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Intermolecular Electron Transfer Reactivity and Dynamics of Cytochrome c – Nanoparticle Adducts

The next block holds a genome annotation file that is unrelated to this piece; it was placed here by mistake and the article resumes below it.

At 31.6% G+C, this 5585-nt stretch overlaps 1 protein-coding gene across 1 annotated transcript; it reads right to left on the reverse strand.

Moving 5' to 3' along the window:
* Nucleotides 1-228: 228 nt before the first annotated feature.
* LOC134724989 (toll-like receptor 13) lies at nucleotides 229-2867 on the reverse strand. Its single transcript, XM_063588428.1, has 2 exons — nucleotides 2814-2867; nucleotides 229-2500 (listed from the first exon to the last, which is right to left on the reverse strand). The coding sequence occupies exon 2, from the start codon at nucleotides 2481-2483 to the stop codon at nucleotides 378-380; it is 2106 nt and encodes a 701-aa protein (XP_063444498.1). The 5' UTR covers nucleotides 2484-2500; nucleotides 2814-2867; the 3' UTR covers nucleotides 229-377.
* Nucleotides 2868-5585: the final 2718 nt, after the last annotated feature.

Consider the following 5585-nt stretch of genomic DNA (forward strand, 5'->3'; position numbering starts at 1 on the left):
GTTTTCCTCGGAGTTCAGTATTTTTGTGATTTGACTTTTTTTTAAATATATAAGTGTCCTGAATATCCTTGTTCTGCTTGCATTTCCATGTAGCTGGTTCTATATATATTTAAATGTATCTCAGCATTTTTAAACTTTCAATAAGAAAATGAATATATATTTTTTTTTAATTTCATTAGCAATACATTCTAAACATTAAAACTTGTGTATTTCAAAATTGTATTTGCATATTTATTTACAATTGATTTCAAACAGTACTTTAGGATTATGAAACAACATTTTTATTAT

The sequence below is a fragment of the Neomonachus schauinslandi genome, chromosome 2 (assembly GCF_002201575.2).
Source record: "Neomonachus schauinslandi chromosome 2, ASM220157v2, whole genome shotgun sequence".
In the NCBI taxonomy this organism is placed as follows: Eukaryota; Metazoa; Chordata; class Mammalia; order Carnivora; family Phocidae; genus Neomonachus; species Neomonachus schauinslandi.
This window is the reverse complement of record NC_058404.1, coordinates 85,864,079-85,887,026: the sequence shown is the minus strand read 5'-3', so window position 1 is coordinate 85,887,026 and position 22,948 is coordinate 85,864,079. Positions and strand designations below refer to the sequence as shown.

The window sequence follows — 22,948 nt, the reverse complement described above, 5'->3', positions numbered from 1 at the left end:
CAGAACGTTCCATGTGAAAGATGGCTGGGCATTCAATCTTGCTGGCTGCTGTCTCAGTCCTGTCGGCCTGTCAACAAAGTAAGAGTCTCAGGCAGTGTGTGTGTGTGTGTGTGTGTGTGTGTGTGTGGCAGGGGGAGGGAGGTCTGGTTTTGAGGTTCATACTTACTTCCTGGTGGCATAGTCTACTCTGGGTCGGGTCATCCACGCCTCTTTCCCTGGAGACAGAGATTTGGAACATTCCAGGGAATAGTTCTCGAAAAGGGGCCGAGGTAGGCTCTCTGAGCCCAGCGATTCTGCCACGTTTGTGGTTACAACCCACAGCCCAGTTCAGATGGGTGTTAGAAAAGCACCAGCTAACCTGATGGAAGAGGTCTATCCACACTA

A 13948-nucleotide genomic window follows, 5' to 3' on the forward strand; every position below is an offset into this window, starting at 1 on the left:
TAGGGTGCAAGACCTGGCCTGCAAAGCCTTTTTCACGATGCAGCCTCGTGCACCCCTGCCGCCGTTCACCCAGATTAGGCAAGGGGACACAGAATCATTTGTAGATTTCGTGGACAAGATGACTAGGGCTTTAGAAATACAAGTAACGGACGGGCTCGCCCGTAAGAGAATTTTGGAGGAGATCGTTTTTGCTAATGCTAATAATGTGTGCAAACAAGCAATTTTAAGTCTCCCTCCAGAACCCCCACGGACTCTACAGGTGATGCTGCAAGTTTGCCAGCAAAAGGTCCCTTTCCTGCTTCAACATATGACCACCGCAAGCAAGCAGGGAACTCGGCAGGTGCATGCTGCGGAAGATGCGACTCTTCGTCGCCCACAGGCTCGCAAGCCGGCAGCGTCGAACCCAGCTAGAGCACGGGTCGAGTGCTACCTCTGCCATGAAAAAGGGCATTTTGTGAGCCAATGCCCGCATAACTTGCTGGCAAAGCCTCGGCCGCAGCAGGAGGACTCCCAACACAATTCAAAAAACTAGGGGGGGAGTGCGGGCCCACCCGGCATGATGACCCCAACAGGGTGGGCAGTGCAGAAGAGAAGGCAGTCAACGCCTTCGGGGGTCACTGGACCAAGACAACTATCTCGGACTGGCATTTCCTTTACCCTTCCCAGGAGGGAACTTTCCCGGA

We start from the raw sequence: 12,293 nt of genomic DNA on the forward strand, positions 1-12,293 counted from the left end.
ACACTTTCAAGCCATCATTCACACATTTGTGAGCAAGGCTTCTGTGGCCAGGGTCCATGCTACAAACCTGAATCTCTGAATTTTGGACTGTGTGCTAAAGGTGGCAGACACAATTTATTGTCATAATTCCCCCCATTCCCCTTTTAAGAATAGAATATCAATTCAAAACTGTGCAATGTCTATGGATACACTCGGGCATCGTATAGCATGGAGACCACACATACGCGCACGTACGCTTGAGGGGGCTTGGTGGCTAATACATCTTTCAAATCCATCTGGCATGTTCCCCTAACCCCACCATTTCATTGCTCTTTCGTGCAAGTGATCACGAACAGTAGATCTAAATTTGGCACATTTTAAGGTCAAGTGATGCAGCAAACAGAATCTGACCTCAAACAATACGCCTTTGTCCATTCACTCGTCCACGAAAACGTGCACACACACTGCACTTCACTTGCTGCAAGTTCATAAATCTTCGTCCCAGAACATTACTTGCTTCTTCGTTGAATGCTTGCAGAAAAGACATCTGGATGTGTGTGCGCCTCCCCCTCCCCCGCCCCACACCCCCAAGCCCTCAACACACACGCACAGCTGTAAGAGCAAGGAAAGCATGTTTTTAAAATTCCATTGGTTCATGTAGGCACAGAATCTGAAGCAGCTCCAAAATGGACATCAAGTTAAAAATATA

Interprotein electron transfer (ET) is crucial for natural energy conversion and a fundamental reaction in the pursuit of understanding the broader problem of proteinprotein interactions and reactivity. Simplifying the complicated nature of these natural systems has driven development of biomimetic approaches. Functionalized gold nanoparticles offer simplified, tunable surfaces that can serve as a proxy to study the reactivity and dynamics of proteins. Amino-acid functionalized gold nanoparticles (Au-TX) served as a complementary partner to cytochrome c (Cyt c) and catalyzed its ET reactivity without altering the native structure. Redox mediator and EPR experiments confirmed that the redox potential and coordination environment of the heme were unaltered. Varying the functionality of Au-TX under limiting redox reagent concentrations resulted in distinct ET reactivity. These conditions reflected the collision of a small redox reagent with the Cyt c/Au-TX adduct, introducing the possibility of Cyt c/Au-TX dynamics to modulate ET. Under high ionic strength conditions, the rate enhancement ranged from 0.0870 " 1011 for Cyt c/Au-TAsp to 1.95 " 1011 M-1 s-1 for Cyt c/Au-TPhe. Au-TAsp binds to a larger surface of the front face of Cyt c than Au-TPhe, likely reducing heme access and resulting in attenuated ET reactivity.Site-directed spin-labeling characterized the dynamic interactions and motion of Cyt c with Au-TX. Several mutants of Cyt c were utilized to extract information about the different dynamics of the Cyt c/Au-TPhe and Cyt c/Au-TAsp systems. Cyt c appeared to have a highly dynamic binding interaction with the surface of Au-TPhe while binding to Au-TAsp resulted in a more rigid interface, particularly at the heme crevice. The dynamic interaction of Cyt c/Au-TX at the heme crevice could promote a gated ET mechanism between Cyt c and its redox partner. Thus, the reduced reactivity of Cyt c/Au-TAsp is likely a result of both slower global dynamics and more rigid binding near the heme crevice.
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